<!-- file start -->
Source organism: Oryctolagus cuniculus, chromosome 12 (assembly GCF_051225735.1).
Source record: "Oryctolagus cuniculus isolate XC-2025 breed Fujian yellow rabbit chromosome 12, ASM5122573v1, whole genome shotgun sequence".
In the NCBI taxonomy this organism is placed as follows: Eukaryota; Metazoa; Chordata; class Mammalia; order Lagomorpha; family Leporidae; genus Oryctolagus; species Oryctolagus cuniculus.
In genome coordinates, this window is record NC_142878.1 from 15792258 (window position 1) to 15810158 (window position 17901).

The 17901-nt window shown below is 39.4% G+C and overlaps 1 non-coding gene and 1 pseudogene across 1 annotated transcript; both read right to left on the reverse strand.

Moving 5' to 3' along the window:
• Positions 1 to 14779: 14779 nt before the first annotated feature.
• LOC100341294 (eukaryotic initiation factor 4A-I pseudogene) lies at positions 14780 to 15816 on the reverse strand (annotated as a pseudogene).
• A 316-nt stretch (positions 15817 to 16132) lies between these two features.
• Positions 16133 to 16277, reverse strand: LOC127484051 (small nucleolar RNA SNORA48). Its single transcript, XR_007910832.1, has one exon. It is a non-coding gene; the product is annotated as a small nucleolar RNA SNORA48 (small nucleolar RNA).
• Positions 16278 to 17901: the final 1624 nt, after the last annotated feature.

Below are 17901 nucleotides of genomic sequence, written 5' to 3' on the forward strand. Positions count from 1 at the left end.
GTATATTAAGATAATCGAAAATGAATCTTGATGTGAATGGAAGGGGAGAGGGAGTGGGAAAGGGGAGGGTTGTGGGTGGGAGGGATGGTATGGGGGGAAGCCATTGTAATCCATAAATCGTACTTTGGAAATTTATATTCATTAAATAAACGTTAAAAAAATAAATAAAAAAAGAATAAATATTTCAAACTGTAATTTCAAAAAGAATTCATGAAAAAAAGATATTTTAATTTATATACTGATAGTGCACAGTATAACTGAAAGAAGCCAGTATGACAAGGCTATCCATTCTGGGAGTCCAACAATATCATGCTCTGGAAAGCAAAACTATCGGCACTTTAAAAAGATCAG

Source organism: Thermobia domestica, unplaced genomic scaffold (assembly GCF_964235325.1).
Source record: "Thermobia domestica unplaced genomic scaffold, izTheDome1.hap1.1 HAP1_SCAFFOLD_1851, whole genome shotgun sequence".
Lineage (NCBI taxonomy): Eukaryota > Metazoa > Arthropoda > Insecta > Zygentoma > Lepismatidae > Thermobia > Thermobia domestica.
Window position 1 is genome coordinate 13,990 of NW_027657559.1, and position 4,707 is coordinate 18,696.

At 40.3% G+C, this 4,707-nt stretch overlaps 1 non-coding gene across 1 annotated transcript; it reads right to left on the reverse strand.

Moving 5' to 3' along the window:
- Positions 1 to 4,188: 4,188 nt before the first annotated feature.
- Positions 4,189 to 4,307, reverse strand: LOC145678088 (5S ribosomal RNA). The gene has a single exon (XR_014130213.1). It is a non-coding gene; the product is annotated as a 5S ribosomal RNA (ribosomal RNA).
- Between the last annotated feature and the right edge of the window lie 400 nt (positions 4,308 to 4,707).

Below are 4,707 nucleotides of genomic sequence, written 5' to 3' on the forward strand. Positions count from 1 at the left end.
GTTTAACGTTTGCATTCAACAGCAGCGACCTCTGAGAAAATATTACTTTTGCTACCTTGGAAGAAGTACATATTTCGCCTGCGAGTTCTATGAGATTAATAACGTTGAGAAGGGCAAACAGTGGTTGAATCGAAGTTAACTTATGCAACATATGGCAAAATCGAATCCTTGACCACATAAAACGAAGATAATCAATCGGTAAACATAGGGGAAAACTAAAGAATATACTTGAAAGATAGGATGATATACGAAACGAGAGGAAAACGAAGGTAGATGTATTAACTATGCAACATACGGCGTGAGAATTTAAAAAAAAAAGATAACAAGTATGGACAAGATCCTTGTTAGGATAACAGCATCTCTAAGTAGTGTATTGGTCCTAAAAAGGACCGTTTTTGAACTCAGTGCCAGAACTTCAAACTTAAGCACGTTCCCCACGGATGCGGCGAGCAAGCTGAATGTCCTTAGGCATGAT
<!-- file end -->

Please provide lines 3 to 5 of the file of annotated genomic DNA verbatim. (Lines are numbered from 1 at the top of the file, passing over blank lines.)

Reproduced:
In the NCBI taxonomy this organism is placed as follows: Eukaryota; Metazoa; Chordata; class Mammalia; order Lagomorpha; family Leporidae; genus Oryctolagus; species Oryctolagus cuniculus.
In genome coordinates, this window is record NC_142878.1 from 15792258 (window position 1) to 15810158 (window position 17901).

The 17901-nt window shown below is 39.4% G+C and overlaps 1 non-coding gene and 1 pseudogene across 1 annotated transcript; both read right to left on the reverse strand.